Wednesday, March 20, 2013

"Poetry" magazine and the missing spoken word

Patricia Smith

Poetry Magazine is such a puzzle. The magazine (and now the Poetry Foundation) serves as a well-funded venue for contemporary poets, an honored and recognized voice for poets since Harriet Monroe began publishing in 1912. Yet I'm mystified these days by most of what the current editor, Christian Wiman, selects: many of the poems seem academic, and word usage almost seems archaic. I won't name names here -- but the room needs some air. I've subscribed infrequently but never submitted a thing to Poetry, although I've thought about it from time to time.

I'm just not on the magazine's track, apparently, but that's the immediate thing about poetry itself: it either moves you or it doesn't. And, as the young Elvis once slurred into the microphone after one false start at a rocking little tune, "that don't move me, fellas. Let's get real gone for a change."

What's missing in Poetry Magazine for me is the spoken energy of poems. They are meant to be read, and not spoken, most of them. Jonathan Williams, the erstwhile wordsmith of Scaly Mountain, NC, had it right when he commented that to be appreciated poetry should be read out loud, and (more importantly) written to be read that way as well. Chaucer's Tales read by a roaring fire with wine-cups at the ready, the Six Gallery reading in 1955 with Kerouac urging readers to "go! go! GO!": the spoken poem has to have an engine that drives it, and that's what often lacks in the pages ofPoetry.

Not that the magazine doesn't have its interests for me. A recent issue has a nice interview article by Jeremy Richards titled "A Shifting Sense of Place." Patricia Smith, Todd Boss, C.D. Wright, and Frances McCue are asked what place their poetry has in the world, where it belongs. Todd Boss comes right out of the gate with perhaps the most itchy, American reply: here’s the sad truth: I’ve resented every place I’ve ever been. It isn’t “me,” or I don’t “fit in,” or it’s “too close to home,” or my wife isn’t happy there, or it’s not where I’d have chosen to live, or whatever.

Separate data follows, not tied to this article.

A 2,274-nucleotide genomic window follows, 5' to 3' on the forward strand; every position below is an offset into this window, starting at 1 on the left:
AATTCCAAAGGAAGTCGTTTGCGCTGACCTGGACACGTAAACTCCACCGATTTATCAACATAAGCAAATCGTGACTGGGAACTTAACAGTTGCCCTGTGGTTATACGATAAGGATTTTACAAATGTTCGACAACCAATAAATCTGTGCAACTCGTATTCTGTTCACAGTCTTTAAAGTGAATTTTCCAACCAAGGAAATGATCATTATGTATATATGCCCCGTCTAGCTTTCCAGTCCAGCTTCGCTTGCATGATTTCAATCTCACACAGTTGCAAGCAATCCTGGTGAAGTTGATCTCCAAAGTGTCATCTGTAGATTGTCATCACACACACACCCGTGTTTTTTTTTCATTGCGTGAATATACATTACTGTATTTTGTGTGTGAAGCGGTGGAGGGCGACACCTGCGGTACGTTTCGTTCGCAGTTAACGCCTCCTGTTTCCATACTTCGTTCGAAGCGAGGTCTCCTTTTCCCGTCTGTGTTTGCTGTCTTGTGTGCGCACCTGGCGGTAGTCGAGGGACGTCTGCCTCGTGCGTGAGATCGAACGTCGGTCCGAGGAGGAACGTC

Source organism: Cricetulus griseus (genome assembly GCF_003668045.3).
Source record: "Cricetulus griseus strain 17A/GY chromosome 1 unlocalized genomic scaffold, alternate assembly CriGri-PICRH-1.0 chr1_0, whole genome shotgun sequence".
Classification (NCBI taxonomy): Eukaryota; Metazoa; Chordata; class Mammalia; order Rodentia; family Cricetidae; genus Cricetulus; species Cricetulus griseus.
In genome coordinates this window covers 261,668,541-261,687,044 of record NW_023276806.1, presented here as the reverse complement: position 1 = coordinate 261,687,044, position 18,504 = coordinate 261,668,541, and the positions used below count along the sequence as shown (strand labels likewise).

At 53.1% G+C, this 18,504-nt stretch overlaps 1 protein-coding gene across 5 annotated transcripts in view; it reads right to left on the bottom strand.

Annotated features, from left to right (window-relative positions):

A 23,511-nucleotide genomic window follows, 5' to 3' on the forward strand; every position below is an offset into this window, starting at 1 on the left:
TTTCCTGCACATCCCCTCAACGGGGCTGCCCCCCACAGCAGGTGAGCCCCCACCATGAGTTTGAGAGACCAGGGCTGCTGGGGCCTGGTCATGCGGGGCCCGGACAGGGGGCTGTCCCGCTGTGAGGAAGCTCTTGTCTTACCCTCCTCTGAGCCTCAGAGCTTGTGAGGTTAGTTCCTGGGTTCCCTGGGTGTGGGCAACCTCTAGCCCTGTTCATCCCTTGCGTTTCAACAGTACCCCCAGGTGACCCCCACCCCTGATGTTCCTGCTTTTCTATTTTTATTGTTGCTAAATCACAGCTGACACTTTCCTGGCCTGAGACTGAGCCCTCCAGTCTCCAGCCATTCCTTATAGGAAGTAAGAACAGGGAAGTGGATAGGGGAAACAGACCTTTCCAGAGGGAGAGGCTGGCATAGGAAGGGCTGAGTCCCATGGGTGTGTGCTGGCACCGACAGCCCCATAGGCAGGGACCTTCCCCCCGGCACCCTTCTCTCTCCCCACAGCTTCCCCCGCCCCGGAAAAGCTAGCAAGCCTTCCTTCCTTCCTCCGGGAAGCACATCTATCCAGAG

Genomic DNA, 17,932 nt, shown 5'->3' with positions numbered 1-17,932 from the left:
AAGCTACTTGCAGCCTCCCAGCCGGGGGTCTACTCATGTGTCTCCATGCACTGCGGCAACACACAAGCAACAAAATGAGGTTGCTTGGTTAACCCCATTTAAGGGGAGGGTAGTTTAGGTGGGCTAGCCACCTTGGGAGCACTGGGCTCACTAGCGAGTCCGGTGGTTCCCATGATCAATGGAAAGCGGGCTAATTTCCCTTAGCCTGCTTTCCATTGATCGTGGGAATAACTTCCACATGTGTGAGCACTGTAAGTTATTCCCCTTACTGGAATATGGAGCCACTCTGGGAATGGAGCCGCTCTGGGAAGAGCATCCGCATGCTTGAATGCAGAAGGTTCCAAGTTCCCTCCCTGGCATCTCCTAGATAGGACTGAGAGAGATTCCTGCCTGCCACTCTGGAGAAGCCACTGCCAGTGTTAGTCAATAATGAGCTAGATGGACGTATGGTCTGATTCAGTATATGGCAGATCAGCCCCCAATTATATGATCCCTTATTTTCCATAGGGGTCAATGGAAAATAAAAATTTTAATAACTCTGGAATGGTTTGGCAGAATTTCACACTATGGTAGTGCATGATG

Boss's first book was called Yellowrocket, and his cinematic video (for is posted on YouTube. It's no surprise that his poem "The Sticks" is filled with stuttering, stumbling, don't-wanna-hang-out-here-long energy:

my mother still mutters whenever

she remembers where we lived,
reciting then her one life sentence

of overlush underbrush, neighbor trash,
shoddy farms and fallen fences

and filthy Herefords knee-deep in
barnyard shit. ...

Now, that moves me like a twitchy needle in the groove of a 45 rpm record. Why doesn't Poetry publish more poems like that? Patricia Smith -- her 2008 book is Blood Dazzler -- doesn't write nature poetry ("concrete and glass were the order of the day ... why should I strain towards something that's so alien to me?") and sounds more at home around the jukebox rhymes of rhythm and blues: here's part of her poem, "Hip Hop Ghazzal":

Gotta love us brown girls, munching on fat,
swinging blue hips,
decked out in shells and splashes, Lawdie,
bringing them woo hips.

As the jukebox teases, watch my sistas
throat the heartbreak,
inhaling bassline, cracking backbone
and singing thru hips.

Like something boneless, we glide silent,
seeping ’tween floorboards,
wrapping around the hims, and ooh wee,
clinging like glue hips. ...

That is poetry that jumps and wiggles itself off the page, and it's full of an energy that reads just as well as it can be spoken. "As a poet, you search for whatever gives a place its muscle and bone," Smith writes, and she could just as well be talking about its animation.

It's an energy Poetry Magazine could use more of, more of Eliot's elegant, intelligent Shakespherian rag: 'Are you alive, or not? Is there nothing in your head?' The editors of Poetry ought not to be alarmed. There's still plenty of space in the room for the women who come and go speaking of Michelangelo.

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